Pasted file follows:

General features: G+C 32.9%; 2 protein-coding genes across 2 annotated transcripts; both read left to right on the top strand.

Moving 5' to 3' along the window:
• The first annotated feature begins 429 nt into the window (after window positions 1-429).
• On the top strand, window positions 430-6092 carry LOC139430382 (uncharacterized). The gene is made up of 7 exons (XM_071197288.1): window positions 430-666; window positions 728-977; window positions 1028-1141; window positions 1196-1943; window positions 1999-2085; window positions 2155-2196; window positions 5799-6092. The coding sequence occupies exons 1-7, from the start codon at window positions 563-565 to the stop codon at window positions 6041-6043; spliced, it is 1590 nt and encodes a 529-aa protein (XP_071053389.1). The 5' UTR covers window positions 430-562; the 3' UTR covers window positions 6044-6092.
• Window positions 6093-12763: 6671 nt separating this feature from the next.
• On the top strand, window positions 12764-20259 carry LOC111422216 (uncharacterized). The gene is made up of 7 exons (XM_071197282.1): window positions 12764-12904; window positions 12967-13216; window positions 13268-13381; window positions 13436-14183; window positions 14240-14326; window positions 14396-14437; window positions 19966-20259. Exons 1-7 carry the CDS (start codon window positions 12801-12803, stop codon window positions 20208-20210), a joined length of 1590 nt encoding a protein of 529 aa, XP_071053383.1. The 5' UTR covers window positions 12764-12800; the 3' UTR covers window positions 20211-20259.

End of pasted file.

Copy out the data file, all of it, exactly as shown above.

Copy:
General features: G+C 32.9%; 2 protein-coding genes across 2 annotated transcripts; both read left to right on the top strand.

Moving 5' to 3' along the window:
• The first annotated feature begins 429 nt into the window (after window positions 1-429).
• On the top strand, window positions 430-6092 carry LOC139430382 (uncharacterized). The gene is made up of 7 exons (XM_071197288.1): window positions 430-666; window positions 728-977; window positions 1028-1141; window positions 1196-1943; window positions 1999-2085; window positions 2155-2196; window positions 5799-6092. The coding sequence occupies exons 1-7, from the start codon at window positions 563-565 to the stop codon at window positions 6041-6043; spliced, it is 1590 nt and encodes a 529-aa protein (XP_071053389.1). The 5' UTR covers window positions 430-562; the 3' UTR covers window positions 6044-6092.
• Window positions 6093-12763: 6671 nt separating this feature from the next.
• On the top strand, window positions 12764-20259 carry LOC111422216 (uncharacterized). The gene is made up of 7 exons (XM_071197282.1): window positions 12764-12904; window positions 12967-13216; window positions 13268-13381; window positions 13436-14183; window positions 14240-14326; window positions 14396-14437; window positions 19966-20259. Exons 1-7 carry the CDS (start codon window positions 12801-12803, stop codon window positions 20208-20210), a joined length of 1590 nt encoding a protein of 529 aa, XP_071053383.1. The 5' UTR covers window positions 12764-12800; the 3' UTR covers window positions 20211-20259.